How To Move Your Body

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July 17, 2018 by The Citron Review

by Sutton Strother


Shower, and put on pants.

You don’t have to leave the apartment. You can spend an hour tracing and retracing the C-shaped path between your front door and your bedroom wall, blasting the feminist punk albums that make you feel braver than you are. This would be an improvement over yesterday, when you traveled only from your bed to the living room and back again by 4 p.m. Today can take you farther, if you want it to.

Step into the foyer. Now might be a good time to suss out which neighbor plays jazz piano so beautifully. No need to introduce yourself. You can stand outside his door and imagine him on the other side, syncopating while a joint smolders in the ashtray beside him. You can smell the joint from the foyer. You wonder if he’s put on pants today.

If you can bear it, go outside. Past the garbage bins. Past the bodega at the bottom of the hill. It’s been two weeks—maybe longer—since you dared to venture even that far. Leave before the high school across the street lets out. Don’t give those little assholes time to appraise your size, your mom clothes, your labored asthmatic breaths.

Take a right, and head for the local park. Smell the river. Depending on the day, it might smell like salt water or human feces. Find out which.

Or, take a left, and board the train. Ride it into Manhattan. Emerge in a better park, one that reeks of horse shit instead of human. Infiltrate a pack of southern tourists whose accents make you homesick but whose glacial walking pace conjures screams that bang against your teeth for release, reminds you that you belong to this city now, all its commotion, all its lonesomeness. Get lost in The Ramble, and forget that you belong to any place at all.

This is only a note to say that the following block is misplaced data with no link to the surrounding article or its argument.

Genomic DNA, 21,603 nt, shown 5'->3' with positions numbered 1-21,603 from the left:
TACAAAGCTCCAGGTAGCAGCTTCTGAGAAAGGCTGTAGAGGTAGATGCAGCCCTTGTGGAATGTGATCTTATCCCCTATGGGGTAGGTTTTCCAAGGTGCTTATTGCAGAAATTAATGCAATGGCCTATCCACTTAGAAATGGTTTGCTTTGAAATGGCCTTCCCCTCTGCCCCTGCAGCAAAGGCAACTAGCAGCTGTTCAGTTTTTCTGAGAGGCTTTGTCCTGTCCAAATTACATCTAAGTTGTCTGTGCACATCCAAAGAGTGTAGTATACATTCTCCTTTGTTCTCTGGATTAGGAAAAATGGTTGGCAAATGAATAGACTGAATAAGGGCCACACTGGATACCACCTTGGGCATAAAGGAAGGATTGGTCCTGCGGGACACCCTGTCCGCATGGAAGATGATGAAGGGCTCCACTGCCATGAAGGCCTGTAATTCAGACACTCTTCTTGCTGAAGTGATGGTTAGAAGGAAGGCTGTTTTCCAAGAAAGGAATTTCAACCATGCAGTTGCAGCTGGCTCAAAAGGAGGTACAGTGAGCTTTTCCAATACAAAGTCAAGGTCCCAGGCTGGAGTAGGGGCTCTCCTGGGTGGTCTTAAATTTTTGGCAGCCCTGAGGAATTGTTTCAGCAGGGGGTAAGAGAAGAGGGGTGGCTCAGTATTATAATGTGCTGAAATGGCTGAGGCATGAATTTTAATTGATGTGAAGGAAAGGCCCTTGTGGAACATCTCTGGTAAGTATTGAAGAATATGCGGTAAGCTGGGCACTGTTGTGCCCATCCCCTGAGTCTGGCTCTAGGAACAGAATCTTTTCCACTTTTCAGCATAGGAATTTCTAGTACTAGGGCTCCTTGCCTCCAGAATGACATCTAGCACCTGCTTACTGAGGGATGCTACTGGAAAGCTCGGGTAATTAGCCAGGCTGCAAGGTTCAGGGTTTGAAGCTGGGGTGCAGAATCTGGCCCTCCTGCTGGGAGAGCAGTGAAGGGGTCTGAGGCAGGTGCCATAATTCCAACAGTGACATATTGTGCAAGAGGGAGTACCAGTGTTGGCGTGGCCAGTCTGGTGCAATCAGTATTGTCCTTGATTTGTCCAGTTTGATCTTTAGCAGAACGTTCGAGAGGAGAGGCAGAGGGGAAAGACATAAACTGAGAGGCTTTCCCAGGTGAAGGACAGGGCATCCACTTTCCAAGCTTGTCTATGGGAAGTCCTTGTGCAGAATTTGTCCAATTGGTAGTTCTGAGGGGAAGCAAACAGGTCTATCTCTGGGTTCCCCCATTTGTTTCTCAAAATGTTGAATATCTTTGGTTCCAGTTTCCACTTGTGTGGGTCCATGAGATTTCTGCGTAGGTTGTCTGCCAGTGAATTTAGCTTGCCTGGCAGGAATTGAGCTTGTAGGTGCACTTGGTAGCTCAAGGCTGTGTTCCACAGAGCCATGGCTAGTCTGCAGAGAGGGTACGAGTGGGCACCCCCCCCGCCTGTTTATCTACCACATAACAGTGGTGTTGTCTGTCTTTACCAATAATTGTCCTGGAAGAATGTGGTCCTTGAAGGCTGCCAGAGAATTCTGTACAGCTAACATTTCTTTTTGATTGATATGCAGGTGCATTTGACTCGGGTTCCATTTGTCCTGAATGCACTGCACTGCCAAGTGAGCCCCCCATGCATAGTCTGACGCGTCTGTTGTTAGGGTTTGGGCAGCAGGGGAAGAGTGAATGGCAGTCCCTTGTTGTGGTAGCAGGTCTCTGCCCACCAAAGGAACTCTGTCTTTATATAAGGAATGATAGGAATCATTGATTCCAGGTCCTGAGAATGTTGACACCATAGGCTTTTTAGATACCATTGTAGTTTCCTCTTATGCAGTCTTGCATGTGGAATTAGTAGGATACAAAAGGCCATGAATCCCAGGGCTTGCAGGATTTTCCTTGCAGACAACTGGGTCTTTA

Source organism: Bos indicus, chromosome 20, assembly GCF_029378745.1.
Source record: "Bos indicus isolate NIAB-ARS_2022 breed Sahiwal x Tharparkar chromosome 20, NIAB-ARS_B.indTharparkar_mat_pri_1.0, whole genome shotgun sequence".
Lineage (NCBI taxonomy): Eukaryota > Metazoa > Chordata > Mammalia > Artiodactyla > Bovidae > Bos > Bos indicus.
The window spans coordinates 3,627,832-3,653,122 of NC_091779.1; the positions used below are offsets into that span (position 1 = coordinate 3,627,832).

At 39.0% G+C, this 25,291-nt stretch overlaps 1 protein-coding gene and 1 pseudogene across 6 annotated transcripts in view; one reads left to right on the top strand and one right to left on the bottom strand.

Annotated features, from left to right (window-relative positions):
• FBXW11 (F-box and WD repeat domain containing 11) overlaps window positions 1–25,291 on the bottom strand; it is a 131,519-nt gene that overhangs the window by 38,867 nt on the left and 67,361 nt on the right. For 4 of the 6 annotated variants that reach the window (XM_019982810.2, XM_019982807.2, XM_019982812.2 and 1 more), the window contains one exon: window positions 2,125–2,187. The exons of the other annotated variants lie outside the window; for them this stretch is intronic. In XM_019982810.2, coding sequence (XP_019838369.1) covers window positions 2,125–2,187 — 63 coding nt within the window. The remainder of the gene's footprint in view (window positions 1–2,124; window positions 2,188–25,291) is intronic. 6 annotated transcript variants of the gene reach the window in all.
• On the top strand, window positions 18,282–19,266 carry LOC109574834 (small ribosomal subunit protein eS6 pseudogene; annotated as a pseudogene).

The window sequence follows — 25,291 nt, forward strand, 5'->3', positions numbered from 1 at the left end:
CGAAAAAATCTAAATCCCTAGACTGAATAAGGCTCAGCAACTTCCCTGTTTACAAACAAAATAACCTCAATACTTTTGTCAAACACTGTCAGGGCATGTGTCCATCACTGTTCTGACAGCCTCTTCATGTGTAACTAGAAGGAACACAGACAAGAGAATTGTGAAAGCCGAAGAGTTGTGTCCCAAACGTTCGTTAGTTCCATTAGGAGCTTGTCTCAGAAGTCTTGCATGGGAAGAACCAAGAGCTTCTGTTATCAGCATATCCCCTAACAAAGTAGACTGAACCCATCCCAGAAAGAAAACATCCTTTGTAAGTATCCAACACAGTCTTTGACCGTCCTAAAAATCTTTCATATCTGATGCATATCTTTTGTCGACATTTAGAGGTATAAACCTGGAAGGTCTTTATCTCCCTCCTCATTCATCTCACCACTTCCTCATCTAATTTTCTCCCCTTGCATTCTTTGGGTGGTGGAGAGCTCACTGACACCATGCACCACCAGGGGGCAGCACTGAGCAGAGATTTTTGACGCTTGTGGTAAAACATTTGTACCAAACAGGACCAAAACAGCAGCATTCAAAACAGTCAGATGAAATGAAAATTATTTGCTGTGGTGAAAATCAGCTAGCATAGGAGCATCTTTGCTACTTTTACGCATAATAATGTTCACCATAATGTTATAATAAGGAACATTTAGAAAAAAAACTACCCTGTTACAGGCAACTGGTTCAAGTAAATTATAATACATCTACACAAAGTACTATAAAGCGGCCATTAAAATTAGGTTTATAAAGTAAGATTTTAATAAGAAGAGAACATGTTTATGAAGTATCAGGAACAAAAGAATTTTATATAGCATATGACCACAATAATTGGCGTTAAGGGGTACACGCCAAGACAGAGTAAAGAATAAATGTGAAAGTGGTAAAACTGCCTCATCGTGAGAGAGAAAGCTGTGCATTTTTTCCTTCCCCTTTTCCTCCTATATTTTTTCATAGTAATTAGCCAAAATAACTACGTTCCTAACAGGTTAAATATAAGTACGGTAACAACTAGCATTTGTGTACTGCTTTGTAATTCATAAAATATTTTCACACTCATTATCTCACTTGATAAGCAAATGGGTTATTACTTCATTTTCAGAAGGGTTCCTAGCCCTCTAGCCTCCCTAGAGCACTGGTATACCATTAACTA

Whatever your plans, think twice before involving someone else. Down that road lie awkward silences, acute panic, plans aborted by lies that come too easily. Even the meek therapist who has tolerated so many missed appointments is showing signs of fatigue now, charging you double when you leave him hanging.

And should you fail? Say you feign another illness or injury, talk yourself into bad weather, bad timing, bad moods. Say the jazz pianist is quiet, and you’re in no mood for punk. Say you have not showered, and you have not put on pants. What then?

Slide off the bed. Turn on the light, or don’t. Clear a space. Stretch. Roll your hunched shoulders, your hips, your ankles that crackle like bubble wrap. Begin to run in place. Fill the silence with your wheezing, the air with your salt smell. Feel the hardwood beat back against your bare feet. Watch the numbers on your step counter tick by—a hundred, then a thousand, at a time. You may stop when the ticking stops, but not a moment before.

Stay right where you are, and sweat.


Sutton Strother’s work has appeared or will appear in Longleaf ReviewNatural BridgeJellyfish ReviewEllipsis Zine, and elsewhere. Originally from Kentucky, she resides in New York City, where she is currently working on a novel about grief, mermaids, and dysfunctional families.

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IMAGE CREDIT: Jill Katherine Chmelko. Protest Road, Winter. 2019.

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